chrisdolley (chrisdolley) wrote,

Questions not asked

With the TV news crammed full of KGB death squad Polonium stories, with Polonium 210 traces being found - apparently - wherever anyone looks for it, with two planes grounded and five buildings in London sealed off, there's one obvious question that no one on the TV news channels seems to be asking - is there anywhere they've looked that they haven't found Polonium 210?

It seems bizarre to me that so many places are contaminated. Did the KGB agents run around London spraying Polonium at Mr. Litvinenko? Ooops, missed again. The fly spray: Fsssss - sorry, sir, I thought I see big wasp on your nose. The department store perfume: Fsssss - what you think, sir? Manly fragrance all the way from Mockba. Drive ladies wild.

Or, as some pundits suggest, the traces came from the faeces, urine and sweat of Mr. Litvinenko? Five buildings and two planes worth of it?

Another possibility came from an expert on Sky News. When asked about Polonium 210 he replied off the cuff, 'You find it everywhere. It comes from tobacco smoke. In fact it's the part that causes all the cancers."

Strangely this expert was never quoted or heard from again. Of course I wouldn't suggest that friends of the tobacco industry met said expert as he left the building and escorted him round to the nearest sushi bar...

But... why hasn't anyone asked about the normal background level of Polonium? Are the traces being discovered in areas where there were a lot of smokers? And what level of trace is being found? A thousand times above normal, a million, ten?

Roll on interactive TV. I know you can email news programs but it's not the same as pausing the interviewer and posing your own question.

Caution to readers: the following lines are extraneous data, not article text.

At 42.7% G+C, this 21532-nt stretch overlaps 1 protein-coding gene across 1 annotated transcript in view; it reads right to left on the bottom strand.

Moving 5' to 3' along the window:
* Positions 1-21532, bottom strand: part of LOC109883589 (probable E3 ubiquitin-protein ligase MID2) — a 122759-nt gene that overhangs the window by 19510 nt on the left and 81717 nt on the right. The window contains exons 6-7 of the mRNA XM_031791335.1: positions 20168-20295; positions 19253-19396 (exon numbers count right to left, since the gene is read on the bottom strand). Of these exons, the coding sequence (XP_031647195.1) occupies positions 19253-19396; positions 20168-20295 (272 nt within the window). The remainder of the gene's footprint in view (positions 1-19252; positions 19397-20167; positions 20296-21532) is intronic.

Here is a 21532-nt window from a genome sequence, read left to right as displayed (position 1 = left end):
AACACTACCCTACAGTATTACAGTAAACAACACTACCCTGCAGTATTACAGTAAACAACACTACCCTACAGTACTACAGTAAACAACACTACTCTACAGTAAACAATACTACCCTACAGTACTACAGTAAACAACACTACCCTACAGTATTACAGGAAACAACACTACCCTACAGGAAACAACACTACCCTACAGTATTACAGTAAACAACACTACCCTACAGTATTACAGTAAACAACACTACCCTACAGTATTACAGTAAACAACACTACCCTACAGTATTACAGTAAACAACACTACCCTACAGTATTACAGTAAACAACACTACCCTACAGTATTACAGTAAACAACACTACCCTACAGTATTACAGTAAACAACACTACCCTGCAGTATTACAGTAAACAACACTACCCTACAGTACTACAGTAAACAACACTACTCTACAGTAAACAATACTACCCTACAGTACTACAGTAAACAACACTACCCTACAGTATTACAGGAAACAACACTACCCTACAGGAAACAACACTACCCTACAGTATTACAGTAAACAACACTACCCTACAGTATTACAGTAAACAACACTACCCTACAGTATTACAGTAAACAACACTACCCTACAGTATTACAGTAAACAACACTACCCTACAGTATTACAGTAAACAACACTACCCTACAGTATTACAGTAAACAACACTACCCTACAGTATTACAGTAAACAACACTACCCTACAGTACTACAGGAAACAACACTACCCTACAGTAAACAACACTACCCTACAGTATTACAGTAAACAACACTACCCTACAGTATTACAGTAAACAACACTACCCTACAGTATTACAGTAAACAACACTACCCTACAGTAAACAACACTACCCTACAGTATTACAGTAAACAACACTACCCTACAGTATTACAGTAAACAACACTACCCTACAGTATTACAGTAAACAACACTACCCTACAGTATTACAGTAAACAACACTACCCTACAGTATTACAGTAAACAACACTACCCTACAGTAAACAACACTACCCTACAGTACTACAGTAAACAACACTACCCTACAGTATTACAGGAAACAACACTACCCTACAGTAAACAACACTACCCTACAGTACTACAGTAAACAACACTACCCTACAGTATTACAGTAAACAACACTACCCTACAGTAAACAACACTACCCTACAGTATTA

I am reminded of the time I spent on the jury of Bournemouth's Great Cucumber Crime. As a jury member, British law prevents me from divulging details of the trial. If I did the British justice system would collapse and a spate of cucumber crimes would sweep the nation. But I remember the frustration of sitting in that jury knowing which questions should have been asked and not being able to ask them. The prosecution lawyer was barely competent and the judge and defence lawyer seemed more interested in making sure the proceedings for each day closed in good time to make the 16:40 train to London.

I sat in the box and seethed. I'd read all of Agatha Christie's works - even the short stories. I'd watched Perry Mason. I knew the criminal mind. I knew all about pertinent questions, trial procedures and how to choreograph a denouement. But I was surrounded by amateurs. No surprise witnesses were called. The bloodstained cucumber was never challenged...

Alas, I can say no more.
Tags: bournemouth, cucumber, humor, humour, kgb, litvinenko, london, polonium, spies, trial
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